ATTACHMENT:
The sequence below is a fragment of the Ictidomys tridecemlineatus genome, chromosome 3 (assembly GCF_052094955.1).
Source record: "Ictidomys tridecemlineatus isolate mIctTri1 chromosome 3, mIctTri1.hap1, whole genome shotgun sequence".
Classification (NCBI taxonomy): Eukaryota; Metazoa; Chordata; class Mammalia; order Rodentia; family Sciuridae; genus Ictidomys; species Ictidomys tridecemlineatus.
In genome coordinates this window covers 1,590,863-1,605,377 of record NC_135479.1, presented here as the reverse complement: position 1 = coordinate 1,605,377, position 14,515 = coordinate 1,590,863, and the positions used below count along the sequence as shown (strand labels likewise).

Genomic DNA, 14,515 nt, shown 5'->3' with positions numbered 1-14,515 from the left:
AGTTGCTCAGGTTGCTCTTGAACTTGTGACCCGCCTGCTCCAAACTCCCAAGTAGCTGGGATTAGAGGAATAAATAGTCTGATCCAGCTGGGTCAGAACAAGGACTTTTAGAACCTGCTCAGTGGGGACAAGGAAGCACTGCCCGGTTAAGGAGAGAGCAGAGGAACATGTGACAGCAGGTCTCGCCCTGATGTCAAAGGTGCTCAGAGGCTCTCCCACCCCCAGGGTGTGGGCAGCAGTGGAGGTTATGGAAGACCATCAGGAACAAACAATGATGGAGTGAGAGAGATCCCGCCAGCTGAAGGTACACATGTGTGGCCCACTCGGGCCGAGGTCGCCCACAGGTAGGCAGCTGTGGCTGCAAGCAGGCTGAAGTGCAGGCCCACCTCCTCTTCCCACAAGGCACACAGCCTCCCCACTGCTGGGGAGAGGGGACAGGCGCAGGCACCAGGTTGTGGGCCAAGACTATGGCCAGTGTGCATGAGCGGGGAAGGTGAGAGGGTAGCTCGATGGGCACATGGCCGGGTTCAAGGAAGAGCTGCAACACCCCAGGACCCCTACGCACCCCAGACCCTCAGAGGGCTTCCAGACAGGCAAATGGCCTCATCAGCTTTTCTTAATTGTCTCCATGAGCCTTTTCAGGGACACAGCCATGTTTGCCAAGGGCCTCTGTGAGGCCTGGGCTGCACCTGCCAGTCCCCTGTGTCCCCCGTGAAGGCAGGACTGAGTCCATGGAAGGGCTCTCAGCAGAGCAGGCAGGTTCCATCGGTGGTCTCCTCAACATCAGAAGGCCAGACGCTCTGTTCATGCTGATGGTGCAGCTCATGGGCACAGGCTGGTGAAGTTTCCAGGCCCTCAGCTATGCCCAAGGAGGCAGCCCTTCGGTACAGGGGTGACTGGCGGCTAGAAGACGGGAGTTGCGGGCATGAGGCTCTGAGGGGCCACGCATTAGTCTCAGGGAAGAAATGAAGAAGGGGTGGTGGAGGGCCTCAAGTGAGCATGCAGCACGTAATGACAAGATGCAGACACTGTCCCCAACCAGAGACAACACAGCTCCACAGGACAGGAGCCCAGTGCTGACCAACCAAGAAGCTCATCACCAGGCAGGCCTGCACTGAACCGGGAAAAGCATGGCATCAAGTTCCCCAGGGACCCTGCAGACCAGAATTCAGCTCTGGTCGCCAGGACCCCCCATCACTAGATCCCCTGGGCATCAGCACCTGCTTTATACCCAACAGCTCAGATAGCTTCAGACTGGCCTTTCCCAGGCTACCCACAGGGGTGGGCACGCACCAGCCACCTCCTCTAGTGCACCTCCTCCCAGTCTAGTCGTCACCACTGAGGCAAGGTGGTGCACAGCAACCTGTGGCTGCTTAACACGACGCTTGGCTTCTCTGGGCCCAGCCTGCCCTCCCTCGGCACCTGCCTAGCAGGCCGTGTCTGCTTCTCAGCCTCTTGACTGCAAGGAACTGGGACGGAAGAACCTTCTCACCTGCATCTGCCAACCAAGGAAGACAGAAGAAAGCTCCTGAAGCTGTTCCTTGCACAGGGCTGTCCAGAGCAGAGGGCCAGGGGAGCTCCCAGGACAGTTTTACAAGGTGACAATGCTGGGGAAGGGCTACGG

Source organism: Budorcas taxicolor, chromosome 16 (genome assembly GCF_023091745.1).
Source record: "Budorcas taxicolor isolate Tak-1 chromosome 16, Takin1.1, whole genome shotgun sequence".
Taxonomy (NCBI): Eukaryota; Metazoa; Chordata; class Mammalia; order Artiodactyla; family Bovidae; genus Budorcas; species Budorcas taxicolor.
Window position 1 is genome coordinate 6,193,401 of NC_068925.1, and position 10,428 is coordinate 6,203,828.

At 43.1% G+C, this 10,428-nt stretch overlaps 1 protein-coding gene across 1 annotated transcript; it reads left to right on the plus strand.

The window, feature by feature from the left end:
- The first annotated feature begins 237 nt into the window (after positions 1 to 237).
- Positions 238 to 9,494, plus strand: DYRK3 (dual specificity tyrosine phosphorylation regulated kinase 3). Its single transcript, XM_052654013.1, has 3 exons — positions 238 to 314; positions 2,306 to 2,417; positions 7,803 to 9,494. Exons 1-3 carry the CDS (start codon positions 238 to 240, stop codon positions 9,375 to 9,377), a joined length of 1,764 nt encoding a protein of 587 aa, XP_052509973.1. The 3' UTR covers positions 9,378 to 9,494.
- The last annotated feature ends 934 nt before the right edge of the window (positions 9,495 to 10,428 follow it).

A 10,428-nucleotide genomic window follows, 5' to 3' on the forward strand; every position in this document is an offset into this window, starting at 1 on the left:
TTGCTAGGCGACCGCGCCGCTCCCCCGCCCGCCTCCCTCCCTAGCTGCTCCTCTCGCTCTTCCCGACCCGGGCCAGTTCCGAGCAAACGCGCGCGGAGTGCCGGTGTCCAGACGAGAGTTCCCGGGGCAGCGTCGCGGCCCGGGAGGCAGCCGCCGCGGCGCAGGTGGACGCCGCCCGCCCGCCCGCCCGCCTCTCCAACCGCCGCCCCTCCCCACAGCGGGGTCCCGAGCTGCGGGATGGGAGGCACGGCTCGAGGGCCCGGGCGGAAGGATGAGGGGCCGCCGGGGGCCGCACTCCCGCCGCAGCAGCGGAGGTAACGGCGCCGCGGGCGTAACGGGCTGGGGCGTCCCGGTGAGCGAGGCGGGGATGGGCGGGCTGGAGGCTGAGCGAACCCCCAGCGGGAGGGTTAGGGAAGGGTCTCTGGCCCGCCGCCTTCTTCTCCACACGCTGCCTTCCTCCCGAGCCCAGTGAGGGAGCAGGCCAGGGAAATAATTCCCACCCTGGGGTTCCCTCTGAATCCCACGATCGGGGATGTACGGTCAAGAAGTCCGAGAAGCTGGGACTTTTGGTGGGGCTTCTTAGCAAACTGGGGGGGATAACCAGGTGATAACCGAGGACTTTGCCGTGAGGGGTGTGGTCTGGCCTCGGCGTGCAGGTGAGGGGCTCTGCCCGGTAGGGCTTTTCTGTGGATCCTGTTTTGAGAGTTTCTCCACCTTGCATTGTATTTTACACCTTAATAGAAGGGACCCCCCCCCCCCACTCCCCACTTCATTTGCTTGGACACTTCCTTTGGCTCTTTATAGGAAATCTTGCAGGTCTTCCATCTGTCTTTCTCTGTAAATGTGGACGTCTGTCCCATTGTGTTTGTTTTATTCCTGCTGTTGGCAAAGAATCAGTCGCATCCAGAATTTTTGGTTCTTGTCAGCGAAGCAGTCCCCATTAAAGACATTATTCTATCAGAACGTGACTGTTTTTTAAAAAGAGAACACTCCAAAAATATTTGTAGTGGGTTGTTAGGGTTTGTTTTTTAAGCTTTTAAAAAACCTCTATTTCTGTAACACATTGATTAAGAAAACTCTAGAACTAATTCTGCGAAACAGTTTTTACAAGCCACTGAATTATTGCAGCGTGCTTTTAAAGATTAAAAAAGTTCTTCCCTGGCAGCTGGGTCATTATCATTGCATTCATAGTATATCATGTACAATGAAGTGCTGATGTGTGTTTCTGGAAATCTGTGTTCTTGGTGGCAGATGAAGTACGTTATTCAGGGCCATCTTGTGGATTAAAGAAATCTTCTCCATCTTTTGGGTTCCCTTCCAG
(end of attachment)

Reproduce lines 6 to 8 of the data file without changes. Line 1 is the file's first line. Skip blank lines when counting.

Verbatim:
AGTTGCTCAGGTTGCTCTTGAACTTGTGACCCGCCTGCTCCAAACTCCCAAGTAGCTGGGATTAGAGGAATAAATAGTCTGATCCAGCTGGGTCAGAACAAGGACTTTTAGAACCTGCTCAGTGGGGACAAGGAAGCACTGCCCGGTTAAGGAGAGAGCAGAGGAACATGTGACAGCAGGTCTCGCCCTGATGTCAAAGGTGCTCAGAGGCTCTCCCACCCCCAGGGTGTGGGCAGCAGTGGAGGTTATGGAAGACCATCAGGAACAAACAATGATGGAGTGAGAGAGATCCCGCCAGCTGAAGGTACACATGTGTGGCCCACTCGGGCCGAGGTCGCCCACAGGTAGGCAGCTGTGGCTGCAAGCAGGCTGAAGTGCAGGCCCACCTCCTCTTCCCACAAGGCACACAGCCTCCCCACTGCTGGGGAGAGGGGACAGGCGCAGGCACCAGGTTGTGGGCCAAGACTATGGCCAGTGTGCATGAGCGGGGAAGGTGAGAGGGTAGCTCGATGGGCACATGGCCGGGTTCAAGGAAGAGCTGCAACACCCCAGGACCCCTACGCACCCCAGACCCTCAGAGGGCTTCCAGACAGGCAAATGGCCTCATCAGCTTTTCTTAATTGTCTCCATGAGCCTTTTCAGGGACACAGCCATGTTTGCCAAGGGCCTCTGTGAGGCCTGGGCTGCACCTGCCAGTCCCCTGTGTCCCCCGTGAAGGCAGGACTGAGTCCATGGAAGGGCTCTCAGCAGAGCAGGCAGGTTCCATCGGTGGTCTCCTCAACATCAGAAGGCCAGACGCTCTGTTCATGCTGATGGTGCAGCTCATGGGCACAGGCTGGTGAAGTTTCCAGGCCCTCAGCTATGCCCAAGGAGGCAGCCCTTCGGTACAGGGGTGACTGGCGGCTAGAAGACGGGAGTTGCGGGCATGAGGCTCTGAGGGGCCACGCATTAGTCTCAGGGAAGAAATGAAGAAGGGGTGGTGGAGGGCCTCAAGTGAGCATGCAGCACGTAATGACAAGATGCAGACACTGTCCCCAACCAGAGACAACACAGCTCCACAGGACAGGAGCCCAGTGCTGACCAACCAAGAAGCTCATCACCAGGCAGGCCTGCACTGAACCGGGAAAAGCATGGCATCAAGTTCCCCAGGGACCCTGCAGACCAGAATTCAGCTCTGGTCGCCAGGACCCCCCATCACTAGATCCCCTGGGCATCAGCACCTGCTTTATACCCAACAGCTCAGATAGCTTCAGACTGGCCTTTCCCAGGCTACCCACAGGGGTGGGCACGCACCAGCCACCTCCTCTAGTGCACCTCCTCCCAGTCTAGTCGTCACCACTGAGGCAAGGTGGTGCACAGCAACCTGTGGCTGCTTAACACGACGCTTGGCTTCTCTGGGCCCAGCCTGCCCTCCCTCGGCACCTGCCTAGCAGGCCGTGTCTGCTTCTCAGCCTCTTGACTGCAAGGAACTGGGACGGAAGAACCTTCTCACCTGCATCTGCCAACCAAGGAAGACAGAAGAAAGCTCCTGAAGCTGTTCCTTGCACAGGGCTGTCCAGAGCAGAGGGCCAGGGGAGCTCCCAGGACAGTTTTACAAGGTGACAATGCTGGGGAAGGGCTACGG

Source organism: Budorcas taxicolor, chromosome 16 (genome assembly GCF_023091745.1).
Source record: "Budorcas taxicolor isolate Tak-1 chromosome 16, Takin1.1, whole genome shotgun sequence".